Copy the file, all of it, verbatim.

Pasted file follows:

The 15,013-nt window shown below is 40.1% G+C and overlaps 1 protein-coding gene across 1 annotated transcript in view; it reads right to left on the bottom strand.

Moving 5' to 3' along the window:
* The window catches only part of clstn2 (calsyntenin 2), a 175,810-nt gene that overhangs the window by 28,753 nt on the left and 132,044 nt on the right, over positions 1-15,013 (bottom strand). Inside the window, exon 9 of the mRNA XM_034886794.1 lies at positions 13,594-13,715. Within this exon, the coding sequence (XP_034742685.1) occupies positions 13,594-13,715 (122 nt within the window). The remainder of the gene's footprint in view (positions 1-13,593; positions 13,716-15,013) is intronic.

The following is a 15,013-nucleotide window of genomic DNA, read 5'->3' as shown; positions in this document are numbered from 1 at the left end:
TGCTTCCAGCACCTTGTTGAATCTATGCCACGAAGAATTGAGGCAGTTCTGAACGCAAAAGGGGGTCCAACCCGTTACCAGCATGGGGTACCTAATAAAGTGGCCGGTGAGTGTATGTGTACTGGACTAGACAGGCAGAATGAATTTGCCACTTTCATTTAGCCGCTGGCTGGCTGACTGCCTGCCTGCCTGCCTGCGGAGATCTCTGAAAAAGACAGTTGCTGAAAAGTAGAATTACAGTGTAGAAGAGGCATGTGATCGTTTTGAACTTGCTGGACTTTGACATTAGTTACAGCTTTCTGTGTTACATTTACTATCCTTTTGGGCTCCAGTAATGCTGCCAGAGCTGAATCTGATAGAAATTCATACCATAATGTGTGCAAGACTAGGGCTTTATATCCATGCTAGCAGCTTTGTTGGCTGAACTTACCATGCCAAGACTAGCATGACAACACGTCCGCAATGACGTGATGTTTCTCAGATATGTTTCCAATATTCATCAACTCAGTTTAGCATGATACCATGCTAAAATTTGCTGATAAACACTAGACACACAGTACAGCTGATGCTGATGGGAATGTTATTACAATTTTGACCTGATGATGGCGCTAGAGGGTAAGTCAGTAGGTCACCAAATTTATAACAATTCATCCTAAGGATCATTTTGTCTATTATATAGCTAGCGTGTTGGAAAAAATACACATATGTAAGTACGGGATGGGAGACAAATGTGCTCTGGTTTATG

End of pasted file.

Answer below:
The 15,013-nt window shown below is 40.1% G+C and overlaps 1 protein-coding gene across 1 annotated transcript in view; it reads right to left on the bottom strand.

Moving 5' to 3' along the window:
* The window catches only part of clstn2 (calsyntenin 2), a 175,810-nt gene that overhangs the window by 28,753 nt on the left and 132,044 nt on the right, over positions 1-15,013 (bottom strand). Inside the window, exon 9 of the mRNA XM_034886794.1 lies at positions 13,594-13,715. Within this exon, the coding sequence (XP_034742685.1) occupies positions 13,594-13,715 (122 nt within the window). The remainder of the gene's footprint in view (positions 1-13,593; positions 13,716-15,013) is intronic.

The following is a 15,013-nucleotide window of genomic DNA, read 5'->3' as shown; positions in this document are numbered from 1 at the left end:
TGCTTCCAGCACCTTGTTGAATCTATGCCACGAAGAATTGAGGCAGTTCTGAACGCAAAAGGGGGTCCAACCCGTTACCAGCATGGGGTACCTAATAAAGTGGCCGGTGAGTGTATGTGTACTGGACTAGACAGGCAGAATGAATTTGCCACTTTCATTTAGCCGCTGGCTGGCTGACTGCCTGCCTGCCTGCCTGCGGAGATCTCTGAAAAAGACAGTTGCTGAAAAGTAGAATTACAGTGTAGAAGAGGCATGTGATCGTTTTGAACTTGCTGGACTTTGACATTAGTTACAGCTTTCTGTGTTACATTTACTATCCTTTTGGGCTCCAGTAATGCTGCCAGAGCTGAATCTGATAGAAATTCATACCATAATGTGTGCAAGACTAGGGCTTTATATCCATGCTAGCAGCTTTGTTGGCTGAACTTACCATGCCAAGACTAGCATGACAACACGTCCGCAATGACGTGATGTTTCTCAGATATGTTTCCAATATTCATCAACTCAGTTTAGCATGATACCATGCTAAAATTTGCTGATAAACACTAGACACACAGTACAGCTGATGCTGATGGGAATGTTATTACAATTTTGACCTGATGATGGCGCTAGAGGGTAAGTCAGTAGGTCACCAAATTTATAACAATTCATCCTAAGGATCATTTTGTCTATTATATAGCTAGCGTGTTGGAAAAAATACACATATGTAAGTACGGGATGGGAGACAAATGTGCTCTGGTTTATG